Action Synopsis: Soil Fertility About Actions

Amend the soil with non-chemical minerals and mineral wastes

How is the evidence assessed?
  • Effectiveness
  • Certainty
  • Harms

Study locations

Key messages

Two replicated studies from Australia and New Zealand measured the effects of adding minerals and mineral wastes to the soil. Both found reduced nutrient loss and one study found reduced erosion.

SOIL TYPES COVERED: Sandy clay, silt loam.


About key messages

Key messages provide a descriptive index to studies we have found that test this intervention.

Studies are not directly comparable or of equal value. When making decisions based on this evidence, you should consider factors such as study size, study design, reported metrics and relevance of the study to your situation, rather than simply counting the number of studies that support a particular interpretation.

Supporting evidence from individual studies

  1. This controlled, replicated experiment in 2004-2008 on silt loam soil in New Zealand (McDowell & Houlbrooke 2009) found that applying alum (aluminium sulphate) after grazing of forage crops by cattle or sheep reduced phosphorus loss by 29% and 26%, and fine sediment loss by 16% and 43%, respectively, compared to normal forage crop grazing. Grazing cattle or sheep on forage crops increased phosphorus loss from fields by approximately 100% (1.3 kg/ha) and 33% (0.9 kg/ha) respectively, compared to normal sheep grazing on pasture (0.6 kg/ha).  Forage grazing by cattle or sheep increased fine sediment loss by 1,000% (0.7 mg/ha) and 500% (0.4 mg/ha), relative to grazing pasture with sheep (0.06 mg/ha). Twenty-eight 10 × 25 m plots included four replicates of combinations of the following treatments: cattle or sheep grazing on winter forage crops (triticale Triticosecale Wittmack, then kale Brassica oleracea), sheep pasture, restricted grazing, or alum addition on the forage crops (20 kg/ha following grazing).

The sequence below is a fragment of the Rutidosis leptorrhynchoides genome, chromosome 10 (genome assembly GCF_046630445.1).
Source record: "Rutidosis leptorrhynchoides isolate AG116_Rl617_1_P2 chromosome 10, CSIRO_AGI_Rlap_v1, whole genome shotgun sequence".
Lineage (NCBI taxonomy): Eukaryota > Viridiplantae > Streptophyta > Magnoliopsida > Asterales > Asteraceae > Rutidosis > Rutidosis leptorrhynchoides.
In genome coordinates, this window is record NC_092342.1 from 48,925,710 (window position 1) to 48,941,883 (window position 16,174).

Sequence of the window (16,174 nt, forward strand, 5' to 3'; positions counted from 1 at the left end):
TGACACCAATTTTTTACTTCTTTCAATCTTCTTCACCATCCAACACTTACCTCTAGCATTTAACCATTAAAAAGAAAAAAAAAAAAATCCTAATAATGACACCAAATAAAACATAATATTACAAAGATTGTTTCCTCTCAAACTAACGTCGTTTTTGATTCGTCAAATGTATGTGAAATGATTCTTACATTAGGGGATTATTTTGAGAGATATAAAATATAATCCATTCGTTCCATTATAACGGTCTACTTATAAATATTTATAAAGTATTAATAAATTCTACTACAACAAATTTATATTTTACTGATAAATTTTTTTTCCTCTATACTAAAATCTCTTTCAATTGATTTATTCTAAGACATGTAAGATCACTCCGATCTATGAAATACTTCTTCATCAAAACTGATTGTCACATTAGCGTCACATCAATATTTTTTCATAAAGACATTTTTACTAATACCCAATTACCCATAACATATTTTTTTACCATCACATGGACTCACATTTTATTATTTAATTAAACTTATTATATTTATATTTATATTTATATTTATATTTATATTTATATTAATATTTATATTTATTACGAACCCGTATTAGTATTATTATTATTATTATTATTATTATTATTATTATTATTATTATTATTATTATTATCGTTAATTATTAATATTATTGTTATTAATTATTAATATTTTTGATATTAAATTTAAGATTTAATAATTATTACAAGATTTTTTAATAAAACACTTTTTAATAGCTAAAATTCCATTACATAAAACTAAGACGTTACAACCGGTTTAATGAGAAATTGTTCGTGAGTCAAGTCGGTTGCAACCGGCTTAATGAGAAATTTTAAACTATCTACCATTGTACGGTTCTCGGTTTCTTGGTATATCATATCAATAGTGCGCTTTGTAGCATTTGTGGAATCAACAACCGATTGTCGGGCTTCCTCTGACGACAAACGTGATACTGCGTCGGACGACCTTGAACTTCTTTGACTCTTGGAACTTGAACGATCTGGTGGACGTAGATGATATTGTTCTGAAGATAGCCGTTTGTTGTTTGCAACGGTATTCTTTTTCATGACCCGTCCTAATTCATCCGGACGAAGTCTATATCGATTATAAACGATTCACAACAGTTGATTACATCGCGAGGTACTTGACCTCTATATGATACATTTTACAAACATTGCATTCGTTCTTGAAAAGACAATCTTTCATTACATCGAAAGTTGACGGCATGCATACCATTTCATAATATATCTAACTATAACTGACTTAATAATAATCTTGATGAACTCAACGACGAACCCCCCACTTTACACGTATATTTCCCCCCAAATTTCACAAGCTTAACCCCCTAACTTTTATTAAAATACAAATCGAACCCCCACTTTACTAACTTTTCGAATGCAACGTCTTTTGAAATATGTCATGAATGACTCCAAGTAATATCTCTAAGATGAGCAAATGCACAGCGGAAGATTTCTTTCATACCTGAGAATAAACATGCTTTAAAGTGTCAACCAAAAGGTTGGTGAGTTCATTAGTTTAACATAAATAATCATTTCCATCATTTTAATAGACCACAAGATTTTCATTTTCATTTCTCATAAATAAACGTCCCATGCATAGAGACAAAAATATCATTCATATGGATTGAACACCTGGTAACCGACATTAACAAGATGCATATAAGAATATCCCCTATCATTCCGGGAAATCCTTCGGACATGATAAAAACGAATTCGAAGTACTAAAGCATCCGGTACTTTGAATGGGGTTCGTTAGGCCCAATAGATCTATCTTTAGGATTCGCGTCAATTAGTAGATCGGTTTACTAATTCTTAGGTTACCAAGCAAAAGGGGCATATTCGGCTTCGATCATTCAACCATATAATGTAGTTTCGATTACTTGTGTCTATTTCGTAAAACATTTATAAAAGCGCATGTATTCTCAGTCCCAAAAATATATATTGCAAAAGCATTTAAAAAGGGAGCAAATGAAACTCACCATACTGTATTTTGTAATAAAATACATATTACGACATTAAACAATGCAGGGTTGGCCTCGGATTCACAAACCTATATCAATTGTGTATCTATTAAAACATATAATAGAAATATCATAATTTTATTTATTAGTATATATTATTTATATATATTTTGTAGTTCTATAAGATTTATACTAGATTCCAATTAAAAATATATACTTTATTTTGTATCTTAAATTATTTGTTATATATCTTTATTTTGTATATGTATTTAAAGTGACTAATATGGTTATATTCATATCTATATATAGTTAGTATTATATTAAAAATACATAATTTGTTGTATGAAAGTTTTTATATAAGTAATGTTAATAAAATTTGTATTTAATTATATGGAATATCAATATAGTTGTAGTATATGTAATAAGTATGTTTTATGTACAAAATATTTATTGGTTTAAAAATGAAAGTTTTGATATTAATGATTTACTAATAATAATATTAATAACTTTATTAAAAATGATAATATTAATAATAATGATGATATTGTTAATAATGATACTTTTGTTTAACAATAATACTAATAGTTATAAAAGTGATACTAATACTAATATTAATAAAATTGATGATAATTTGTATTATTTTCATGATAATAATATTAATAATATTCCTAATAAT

Study and other actions tested
  2. A replicated, controlled experiment in 2011 using sandy clay in Meckering, Western Australia (Dempster et al. 2012) found that adding clay or biochar to soil reduced nitrate and ammonium loss from soil, by 25% and 20% respectively, compared to the control. Adding biochar saved more nitrate (12.9 mg nitrate remaining in pot) than adding clay (12.1 mg nitrate/pot). Soil was collected from a crop-pasture rotation including wheat Triticum aestivum or cape weed Arctotheca calendula with annual ryegrass Lolium rigidum and clover Trifolium subterraneum. Biochar and clay were either added at 25 t/ha as a layer at 10 cm depth with soil on top, or evenly incorporated into the top 10 cm of soil. Biochar was produced using jarrah Eucalyptus marginata wood and clay was taken from a clay pit close to the soil collection site. Nitrogen fertilizer was added at 40 kg N/ha. Amended soils were watered with the equivalent of 30 mm rainfall daily for 10 days, then on days 13, 15, 17 and 20.

    Study and other actions tested
Please cite as:

Key, G., Whitfield, M., Dicks, L.V., Sutherland, W.J. & Bardgett, R.D. (2020) Enhancing Soil Fertility. Pages 613-634 in: W.J. Sutherland, L.V. Dicks, S.O. Petrovan & R.K. Smith (eds) What Works in Conservation 2020. Open Book Publishers, Cambridge, UK.


Where has this evidence come from?

List of journals searched by synopsis

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Soil Fertility

This Action forms part of the Action Synopsis:

Soil Fertility
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